Monday, September 17, 2012
Rev3Tri Cedar Point: The Bike
With lots of cheers from Kel, I was off on the second leg of my day's journey. The morning was actually a bit chilly, but since the sun was out I decided against arm warmers. My arms were totally fine, but my toes were a little numb for the first hour or so. I wasn't too worried about that since I knew I would have plenty of time to get warmed up.
My plan was to go pretty easy for the first two hours, take it up a tiny bit for the second 2 hours, and then for the final 2+ hours take it up one more notch. The hardest part about a plan like this is accepting the fact that you will be getting passed...a lot. In the first 22 miles I got passed by 82 people. In the next 26 miles I got passed by 19 more people. I was totally prepared for all the passing. Really. I was doing great. I did speed up to pass a herky-jerky guy during the first 10 miles or so. He was just making me nervous. I was so worried he was just going to fall over. After that, I was content to stick in my HR zone and watch everyone go by. That is until a very large man with a very large belly passed me while we were going up a hill. At that point, I have to admit, my ego took a bit of a blow. I sped up (outside of my HR zone) and passed him handily. "Ah. Now I'm good, " I thought, until he passed me again about 2 minutes later. I just had to let it go. I didn't see him again until special needs where I noticed him standing next to his bike on the ground eating a hamburger. True story.
Speaking of special needs, the funniest story of the day happened here. My volunteer was a teen-aged boy, probably about 14 or 15. You could tell he was not one of the cool kids, so I immediately bonded with him in my heart. He was holding my bag as I was digging through. I grabbed my waffle, my extra bottle, sprayed some sunscreen and then grabbed the most desired thing in the bag - my lube. Then I realized what I was about to do in front of this innocent child. I said, "I'm so sorry for what I'm about to do in front of you." He graciously turned his head and turned bright red while I stuck my hand down my shorts! There was a woman witnessing the whole thing and she was cracking up. I asked her if she was his mom, and she said no, but that she would let his mom know what a gentleman he was!! Hysterical!
I was also able to ride a bit (legally, of course) with my teammate, Jamie, who was also doing her first full. She was cracking me up because I passed her at an aid station with some concern because she was stopped. After she caught up to me, she said she was just turning on her phone so she would have some tunes!! We had a nice laugh about that and were able to leap frog each other until special needs. A lot of my thoughts during this first part of the ride were centered around how excited I was to be doing this. I was all smiles and having a blast.
Just before special needs, I had started to pick it up a bit and this was a bit of a hard patch. I was keeping within a very tiny HR zone, and it was a challenge to stay right inside of it. There was also quite a bit of wind at this point as well. I don't think I was able to execute this portion quite like I wanted to and ended up riding a bit easier than I had planned, although it was at this point that I started to pass people, which was a big boost. I passed a church with a sign that said "Are you ready?" And I yelled, "I am so ready!!" There was also quite a bit of wildlife to keep us entertained. I remember passing an alpaca farm, what I think was a llama, some clydesdales (horses - not men), some miniature horses (so tiny and strange), a candy corn family, and a lady dressed like a cow.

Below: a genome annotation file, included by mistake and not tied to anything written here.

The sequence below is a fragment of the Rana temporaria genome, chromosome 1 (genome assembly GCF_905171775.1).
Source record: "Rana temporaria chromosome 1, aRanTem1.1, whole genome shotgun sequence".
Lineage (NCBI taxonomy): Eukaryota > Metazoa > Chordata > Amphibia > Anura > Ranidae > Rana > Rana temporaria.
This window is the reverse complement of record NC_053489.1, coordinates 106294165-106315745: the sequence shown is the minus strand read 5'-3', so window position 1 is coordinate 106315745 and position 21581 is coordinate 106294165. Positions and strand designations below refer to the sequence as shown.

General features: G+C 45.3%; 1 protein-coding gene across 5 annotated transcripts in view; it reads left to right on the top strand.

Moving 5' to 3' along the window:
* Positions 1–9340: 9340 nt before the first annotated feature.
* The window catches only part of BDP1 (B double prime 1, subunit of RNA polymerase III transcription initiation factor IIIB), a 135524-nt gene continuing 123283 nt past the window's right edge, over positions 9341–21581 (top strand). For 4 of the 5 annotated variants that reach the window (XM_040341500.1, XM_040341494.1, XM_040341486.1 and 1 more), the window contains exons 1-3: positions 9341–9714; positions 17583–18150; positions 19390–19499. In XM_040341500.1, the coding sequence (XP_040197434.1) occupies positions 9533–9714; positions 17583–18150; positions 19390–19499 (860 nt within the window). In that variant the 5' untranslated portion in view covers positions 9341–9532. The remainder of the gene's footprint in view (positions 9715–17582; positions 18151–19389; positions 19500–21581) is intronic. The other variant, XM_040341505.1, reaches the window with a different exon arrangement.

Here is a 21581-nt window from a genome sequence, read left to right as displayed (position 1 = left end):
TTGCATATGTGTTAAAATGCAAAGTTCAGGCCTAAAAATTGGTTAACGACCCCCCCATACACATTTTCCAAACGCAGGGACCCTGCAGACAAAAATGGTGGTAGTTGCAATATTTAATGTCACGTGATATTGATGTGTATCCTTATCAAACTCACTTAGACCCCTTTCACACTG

Right before the beginning of the second loop, Chris McDonald flew by me on his way towards the run and that gave me some energy to forge ahead to the second loop. Around mile 80, I took it up another notch and really started flying by people, mostly men, but also a few women. I was getting a bit fatigued and noticed that if I sat up my right knee was feeling very tight. That had me a bit worried, but I just focused on staying in aero position as much as possible, because that didn't bother me at all. At this point, I really felt like I was working. I had been staying right on top of my nutrition (thanks, PowerBar!!) and was still feeling good, but when I passed the "Are you ready?" sign, I answered with a "Yes! I am ready to be off this bike!" It's amazing how your perspective changes after 5 hours. :) I stayed steady with my nutrition, kept pushing, and worked really hard to keep pushing ahead. As I rode the last 5 miles towards transition, I kept thinking that I was very proud of my effort and my pacing. Just for a bit of perspective, I started the bike as the 12th overall woman. In the first half 10 women passed me. In the second half, I passed 9 of them back. Bam!
I was so happy to see the roller coasters of the park in the distance. I readied my mind and my body. Feet out of the shoes, smile on my face, slow down and off the bike, and it's time to run!!
to be continued...